Is there any scientific name for "The Moon", Earth's satellite, when talking about it apart from, but in context of, other moons? Google simply states that Earth's only natural satellite is simply ...
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2answers
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How do apsides of celestial bodies get their names?

If you look at this site, it shows some of our common bodies' apsidal names, as shown below: Objects Periapsis Apoapsis Galaxy Perigalacticon Apogalacticon Black hole Perimélasma ...
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8answers
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Is the air "sucked out" or "blown out" into space when the hatch opens?

In a somewhat famous Star Trek: The Next Generation quote Data corrects Riker on the 'correct term' for a scenario where a hatch on a space capsule breaks open and all the crew are killed. Riker: &...
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0answers
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What are non-rocket-based reaction mass drives called?

There's plenty of talk out there about a certain type of propulsion system, but I don't know the proper name for it. You gather up / buy / otherwise acquire some kind of non-rocket material, like ...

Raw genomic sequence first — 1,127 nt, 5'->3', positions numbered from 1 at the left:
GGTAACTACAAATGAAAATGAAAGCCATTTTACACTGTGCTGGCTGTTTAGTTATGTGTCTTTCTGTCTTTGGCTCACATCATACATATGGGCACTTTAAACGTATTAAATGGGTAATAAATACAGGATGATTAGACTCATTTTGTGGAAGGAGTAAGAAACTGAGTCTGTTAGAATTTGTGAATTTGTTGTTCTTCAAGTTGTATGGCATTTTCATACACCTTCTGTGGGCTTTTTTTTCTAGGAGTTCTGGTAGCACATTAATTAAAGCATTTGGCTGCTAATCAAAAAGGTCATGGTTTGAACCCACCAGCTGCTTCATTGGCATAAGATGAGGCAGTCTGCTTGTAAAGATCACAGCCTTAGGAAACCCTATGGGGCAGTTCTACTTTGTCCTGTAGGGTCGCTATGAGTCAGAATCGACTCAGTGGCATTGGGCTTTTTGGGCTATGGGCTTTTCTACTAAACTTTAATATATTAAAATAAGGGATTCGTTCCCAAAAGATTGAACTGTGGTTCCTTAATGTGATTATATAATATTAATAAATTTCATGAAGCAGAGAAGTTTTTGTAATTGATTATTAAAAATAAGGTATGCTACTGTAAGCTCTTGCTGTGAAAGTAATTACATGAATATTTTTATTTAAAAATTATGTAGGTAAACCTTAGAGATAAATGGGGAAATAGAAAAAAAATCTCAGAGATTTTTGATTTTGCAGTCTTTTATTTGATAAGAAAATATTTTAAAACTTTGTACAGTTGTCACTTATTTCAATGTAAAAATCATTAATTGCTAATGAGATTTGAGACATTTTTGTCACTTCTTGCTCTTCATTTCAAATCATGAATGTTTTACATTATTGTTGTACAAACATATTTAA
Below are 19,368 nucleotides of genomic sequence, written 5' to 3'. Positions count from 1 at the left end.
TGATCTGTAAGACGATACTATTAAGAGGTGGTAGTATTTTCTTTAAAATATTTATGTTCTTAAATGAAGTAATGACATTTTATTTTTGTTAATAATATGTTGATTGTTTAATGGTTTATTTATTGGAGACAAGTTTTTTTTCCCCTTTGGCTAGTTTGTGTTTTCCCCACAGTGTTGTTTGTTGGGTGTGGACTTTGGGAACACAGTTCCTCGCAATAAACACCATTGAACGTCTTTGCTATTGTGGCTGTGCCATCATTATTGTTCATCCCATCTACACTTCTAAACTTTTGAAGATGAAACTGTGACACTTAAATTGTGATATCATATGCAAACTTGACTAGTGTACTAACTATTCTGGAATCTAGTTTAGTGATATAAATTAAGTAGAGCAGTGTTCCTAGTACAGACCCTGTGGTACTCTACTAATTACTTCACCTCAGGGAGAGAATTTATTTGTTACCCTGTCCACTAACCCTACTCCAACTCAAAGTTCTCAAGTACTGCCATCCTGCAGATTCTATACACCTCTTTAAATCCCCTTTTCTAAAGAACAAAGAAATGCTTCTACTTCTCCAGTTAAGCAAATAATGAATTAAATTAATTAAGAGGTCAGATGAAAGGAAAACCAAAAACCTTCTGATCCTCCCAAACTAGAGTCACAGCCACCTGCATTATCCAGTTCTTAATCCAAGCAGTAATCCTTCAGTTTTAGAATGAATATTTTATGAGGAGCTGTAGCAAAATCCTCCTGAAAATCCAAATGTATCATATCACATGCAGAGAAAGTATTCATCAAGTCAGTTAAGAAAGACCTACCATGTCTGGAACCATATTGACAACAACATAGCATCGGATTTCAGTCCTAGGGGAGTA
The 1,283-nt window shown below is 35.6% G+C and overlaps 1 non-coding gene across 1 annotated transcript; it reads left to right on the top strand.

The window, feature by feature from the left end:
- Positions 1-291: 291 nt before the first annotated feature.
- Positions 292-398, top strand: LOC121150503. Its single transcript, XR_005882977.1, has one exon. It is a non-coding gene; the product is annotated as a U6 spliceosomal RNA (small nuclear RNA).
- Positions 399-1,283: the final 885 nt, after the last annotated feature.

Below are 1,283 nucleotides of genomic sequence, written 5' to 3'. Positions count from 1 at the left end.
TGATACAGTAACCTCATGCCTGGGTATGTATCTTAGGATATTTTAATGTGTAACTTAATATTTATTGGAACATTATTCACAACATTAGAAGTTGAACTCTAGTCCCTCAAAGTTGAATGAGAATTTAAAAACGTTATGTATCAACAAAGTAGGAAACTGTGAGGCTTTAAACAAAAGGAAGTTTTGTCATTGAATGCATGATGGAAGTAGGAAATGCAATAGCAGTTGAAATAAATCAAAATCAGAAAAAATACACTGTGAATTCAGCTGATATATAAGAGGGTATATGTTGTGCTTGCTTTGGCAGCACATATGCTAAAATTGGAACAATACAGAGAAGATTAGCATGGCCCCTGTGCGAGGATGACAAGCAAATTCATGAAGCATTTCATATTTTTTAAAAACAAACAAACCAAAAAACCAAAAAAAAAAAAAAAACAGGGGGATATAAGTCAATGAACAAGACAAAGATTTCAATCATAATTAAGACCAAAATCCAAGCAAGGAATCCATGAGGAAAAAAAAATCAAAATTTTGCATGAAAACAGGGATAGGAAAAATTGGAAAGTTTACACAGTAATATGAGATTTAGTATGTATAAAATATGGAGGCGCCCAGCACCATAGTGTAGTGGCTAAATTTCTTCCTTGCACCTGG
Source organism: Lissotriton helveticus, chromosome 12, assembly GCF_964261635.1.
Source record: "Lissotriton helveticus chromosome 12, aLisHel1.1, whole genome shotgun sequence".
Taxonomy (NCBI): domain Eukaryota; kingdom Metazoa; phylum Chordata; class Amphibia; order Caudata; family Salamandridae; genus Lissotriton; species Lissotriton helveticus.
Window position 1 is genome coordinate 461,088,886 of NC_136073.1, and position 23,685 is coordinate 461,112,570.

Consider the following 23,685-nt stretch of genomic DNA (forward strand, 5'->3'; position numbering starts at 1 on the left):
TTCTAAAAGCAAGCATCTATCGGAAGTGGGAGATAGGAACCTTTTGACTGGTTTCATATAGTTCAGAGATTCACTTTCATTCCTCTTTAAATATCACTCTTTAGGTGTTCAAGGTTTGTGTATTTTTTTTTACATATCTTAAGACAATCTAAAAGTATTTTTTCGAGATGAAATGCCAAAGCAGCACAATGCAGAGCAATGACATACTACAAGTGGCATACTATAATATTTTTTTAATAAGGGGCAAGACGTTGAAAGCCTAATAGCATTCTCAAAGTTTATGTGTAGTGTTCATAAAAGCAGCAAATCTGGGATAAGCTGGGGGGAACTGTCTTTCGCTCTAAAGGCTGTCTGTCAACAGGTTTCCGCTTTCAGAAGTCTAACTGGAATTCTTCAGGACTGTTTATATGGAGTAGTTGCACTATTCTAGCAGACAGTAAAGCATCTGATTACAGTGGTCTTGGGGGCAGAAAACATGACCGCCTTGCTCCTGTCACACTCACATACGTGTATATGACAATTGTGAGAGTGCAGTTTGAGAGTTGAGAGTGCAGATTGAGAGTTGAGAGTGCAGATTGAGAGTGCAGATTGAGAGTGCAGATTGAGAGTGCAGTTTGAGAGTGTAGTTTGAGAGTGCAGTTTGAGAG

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What is Retropropulsion?

In a recent news NASA, SpaceX Share Data On Supersonic Retropropulsion My question is what is Retropropulsion?
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What is one full orbit?

I saw David Ratti's question about Yuri Gagarin's voyage on Vostak 1 and how it was considered orbital, and that it was considered the first. I was wondering what constitutes one full trip around the ...
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1answer
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What's the name of this maneuver for unlimited delta-v?

Let's say you have magical unlimited delta-v, but very low thrust-to-weight ratio. You could travel by accelerating constantly for half the trip, then braking for the other half, until your arrival. ...
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1answer
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Pitch and yaw axes of rocket systems such as Apollo

Broadly speaking, most rocket systems appear to have at least 3 or 4 fold radial symmetry about their long axis (if you don't consider internals or smaller features not obvious from a distance). A ...
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Which coordinates does "Satellite is in correct position" imply? time and direction or only x,y,z?

command: "get satellite in correct position". Intension: satellite adjusts to a certain angle and move through space. Is the command sufficient? Position := which{t,s,d,x,y,z}?